This Court has addressed the fifteen-minute monitoring period in Bennett v. State, Dep't of Transp., 147 Idaho 141, 206 P.3d 505 (Ct. App. 2009). We noted that the purpose of the monitoring period is to rule out the possibility that alcohol or other substances have been introduced into the subject's mouth from the outside or by belching or regurgitation. Id. at 144, 206 P.3d at 508. See also State v. Carson, 133 Idaho 451, 453, 988 P.2d 225, 227 (Ct. App. 1999). To satisfy the monitoring requirement, the level of surveillance "must be such as could reasonably be expected to accomplish" that purpose. Bennett, 147 Idaho at 144, 206 P.3d at 508. Furthermore, in DeFranco, this Court commented that the fifteen-minute monitoring period is not an onerous burden and that "[t]his foundational standard ordinarily will be met if the officer stays in close physical proximity to the test subject so that the officer's senses of sight, smell and hearing can be employed." DeFranco, 143 Idaho at 338, 144 P.3d at 43. Therefore, "[s]o long as the officer is continually in [a] position to use his senses, not just sight, to determine that the defendant did not belch, burp or vomit during the [monitoring] period, the observation complies with the training manual instructions." Bennett, 147 Idaho at 144, 206 P.3d at 508; cf. Carson, 133 Idaho at 453, 988 P.2d at 227 (holding that the arresting officer's ability to supplement his visual monitoring of Carson with his other senses was substantially impaired by numerous sources of noise, the officer's own hearing impairment, and his position facing away from Carson while transporting him during the monitoring period).

The evidence presented at Kimbley's administrative hearing was the deputy's probable cause affidavit, the video recording of the first fifteen-minute monitoring period, the deputy's testimony, and Kimbley's own testimony. During the administrative hearing, Deputy Duke testified that he conducted two separate fifteen-minute monitoring periods.[3] Regarding the first fifteen-minute monitoring period, the deputy stated that Kimbley was placed in the custody of the jail deputy to be searched, as he checked the time on the breath test machine and noted it in his report. According to the deputy, he could "stand with her and look into the room and check the time . . . ." He then escorted Kimbley into an interview room, gave her a copy of the ITD license suspension form, and played the advisory recording. During this time, the deputy observed Kimbley. After approximately thirteen to fourteen minutes, he escorted Kimbley into the breath testing room, where he began entering information into the machine. At the end of the first monitoring period, Kimbley submitted to the breath test, but failed to provide a sufficient sample.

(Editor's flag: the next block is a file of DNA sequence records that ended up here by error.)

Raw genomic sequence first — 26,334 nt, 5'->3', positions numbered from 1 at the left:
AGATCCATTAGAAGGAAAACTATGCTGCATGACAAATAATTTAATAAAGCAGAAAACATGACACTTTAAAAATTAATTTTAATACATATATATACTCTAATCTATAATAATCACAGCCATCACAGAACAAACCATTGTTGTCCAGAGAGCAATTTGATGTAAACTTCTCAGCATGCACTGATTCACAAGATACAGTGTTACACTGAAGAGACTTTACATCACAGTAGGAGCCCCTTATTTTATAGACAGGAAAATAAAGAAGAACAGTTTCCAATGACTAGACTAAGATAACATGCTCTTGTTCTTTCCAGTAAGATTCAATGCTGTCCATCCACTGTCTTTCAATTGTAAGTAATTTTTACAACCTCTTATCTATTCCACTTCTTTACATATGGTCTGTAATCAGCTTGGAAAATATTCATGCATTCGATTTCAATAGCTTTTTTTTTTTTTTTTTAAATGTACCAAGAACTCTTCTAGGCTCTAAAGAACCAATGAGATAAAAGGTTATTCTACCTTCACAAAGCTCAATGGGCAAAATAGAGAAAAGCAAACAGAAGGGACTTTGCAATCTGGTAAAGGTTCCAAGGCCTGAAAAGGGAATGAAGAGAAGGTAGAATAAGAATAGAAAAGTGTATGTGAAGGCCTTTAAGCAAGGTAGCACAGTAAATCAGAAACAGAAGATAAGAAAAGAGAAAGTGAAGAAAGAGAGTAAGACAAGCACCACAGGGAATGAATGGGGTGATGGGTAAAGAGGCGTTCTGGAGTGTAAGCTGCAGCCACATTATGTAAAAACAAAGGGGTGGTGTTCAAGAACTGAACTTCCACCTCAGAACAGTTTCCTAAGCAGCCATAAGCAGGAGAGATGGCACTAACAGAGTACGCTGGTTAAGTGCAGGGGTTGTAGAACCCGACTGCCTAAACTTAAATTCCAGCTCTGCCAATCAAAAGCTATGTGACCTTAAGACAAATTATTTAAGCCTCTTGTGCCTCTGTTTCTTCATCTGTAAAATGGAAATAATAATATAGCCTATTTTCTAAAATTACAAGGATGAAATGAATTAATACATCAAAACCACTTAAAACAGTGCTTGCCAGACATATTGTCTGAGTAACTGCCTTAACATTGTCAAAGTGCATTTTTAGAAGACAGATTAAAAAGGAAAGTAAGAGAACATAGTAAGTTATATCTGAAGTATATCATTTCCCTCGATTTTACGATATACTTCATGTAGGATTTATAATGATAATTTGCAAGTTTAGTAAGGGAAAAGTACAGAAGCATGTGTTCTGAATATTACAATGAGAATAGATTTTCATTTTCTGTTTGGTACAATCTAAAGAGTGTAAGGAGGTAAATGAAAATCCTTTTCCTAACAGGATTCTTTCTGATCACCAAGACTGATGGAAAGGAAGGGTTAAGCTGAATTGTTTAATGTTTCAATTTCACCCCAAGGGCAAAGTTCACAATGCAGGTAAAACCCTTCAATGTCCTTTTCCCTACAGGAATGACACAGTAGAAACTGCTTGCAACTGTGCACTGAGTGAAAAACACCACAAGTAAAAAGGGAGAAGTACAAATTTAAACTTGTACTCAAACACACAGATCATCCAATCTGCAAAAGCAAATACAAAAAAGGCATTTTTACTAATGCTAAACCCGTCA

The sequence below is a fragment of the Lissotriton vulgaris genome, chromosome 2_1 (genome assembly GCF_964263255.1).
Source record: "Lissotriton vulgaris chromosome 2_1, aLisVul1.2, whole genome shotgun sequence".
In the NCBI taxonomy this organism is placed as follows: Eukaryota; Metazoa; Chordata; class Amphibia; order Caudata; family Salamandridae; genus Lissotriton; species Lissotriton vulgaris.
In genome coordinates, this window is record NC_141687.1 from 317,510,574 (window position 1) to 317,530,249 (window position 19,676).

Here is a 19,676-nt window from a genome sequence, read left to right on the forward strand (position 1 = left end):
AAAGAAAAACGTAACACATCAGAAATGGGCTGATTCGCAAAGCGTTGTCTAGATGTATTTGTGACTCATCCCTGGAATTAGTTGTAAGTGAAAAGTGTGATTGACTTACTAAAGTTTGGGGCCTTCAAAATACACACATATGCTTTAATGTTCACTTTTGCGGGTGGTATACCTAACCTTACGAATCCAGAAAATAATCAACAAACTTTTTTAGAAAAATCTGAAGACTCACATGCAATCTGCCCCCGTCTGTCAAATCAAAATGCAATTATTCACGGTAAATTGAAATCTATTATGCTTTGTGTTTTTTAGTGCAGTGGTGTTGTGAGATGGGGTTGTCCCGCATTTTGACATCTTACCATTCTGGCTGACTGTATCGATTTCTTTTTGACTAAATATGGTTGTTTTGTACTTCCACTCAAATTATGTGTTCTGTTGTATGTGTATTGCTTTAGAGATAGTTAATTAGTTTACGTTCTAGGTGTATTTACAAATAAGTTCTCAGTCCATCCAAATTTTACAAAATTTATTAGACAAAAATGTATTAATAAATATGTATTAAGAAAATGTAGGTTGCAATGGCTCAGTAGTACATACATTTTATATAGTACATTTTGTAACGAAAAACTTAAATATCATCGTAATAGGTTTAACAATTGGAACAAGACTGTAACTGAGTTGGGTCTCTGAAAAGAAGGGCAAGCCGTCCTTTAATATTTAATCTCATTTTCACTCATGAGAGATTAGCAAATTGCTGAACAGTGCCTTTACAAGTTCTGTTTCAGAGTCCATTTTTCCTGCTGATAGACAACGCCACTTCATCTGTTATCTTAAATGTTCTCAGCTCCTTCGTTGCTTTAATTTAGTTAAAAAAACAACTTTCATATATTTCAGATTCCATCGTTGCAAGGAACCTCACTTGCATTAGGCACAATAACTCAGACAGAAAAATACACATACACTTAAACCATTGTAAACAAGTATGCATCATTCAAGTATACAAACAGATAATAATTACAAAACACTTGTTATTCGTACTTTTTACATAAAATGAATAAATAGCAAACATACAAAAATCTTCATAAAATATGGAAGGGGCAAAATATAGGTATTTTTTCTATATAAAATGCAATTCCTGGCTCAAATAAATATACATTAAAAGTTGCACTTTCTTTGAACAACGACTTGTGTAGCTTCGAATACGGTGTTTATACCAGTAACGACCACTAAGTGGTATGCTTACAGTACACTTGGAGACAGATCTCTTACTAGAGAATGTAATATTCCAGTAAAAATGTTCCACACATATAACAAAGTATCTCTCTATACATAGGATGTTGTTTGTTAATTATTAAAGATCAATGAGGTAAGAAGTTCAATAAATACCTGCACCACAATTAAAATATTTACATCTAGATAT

The deputy then testified that he started another fifteen-minute monitoring period. Regarding the second fifteen-minute monitoring period, the deputy testified, he "just observed her the whole time" and did not replay the advisories. The deputy further explained he "walked her back into the interview room and essentially just sat in the room with her." According to the testimony, only the deputy and Kimbley were in the interview room, but the other jail deputies were in their office, which was approximately eight feet away with two windows in between the two rooms. He then told the jail deputies his new start time and the time he would like to take samples. He waited approximately thirteen minutes with Kimbley, before he escorted Kimbley back into the breath testing room where he programmed the machine. Thereafter, Kimbley submitted the breath samples of .126 and .127.

Kimbley next testified at the administrative hearing. According to Kimbley's testimony, she was brought into the jail and patted down--she did not notice where the deputy was or what he was doing at this time. She further testified that after the search she was taken into a room with a table and chairs and listened to an audiotape. She was then taken into another room and given a breath test. Kimbley testified at that point, she was unaware of the first fifteen-minute monitoring period. Her first breath tests, she was told, did not provide sufficient samples and would be marked as a refusal.

Kimbley testified that after the first monitoring period, she was taken back into the interview room where the deputy previously played the audio tape.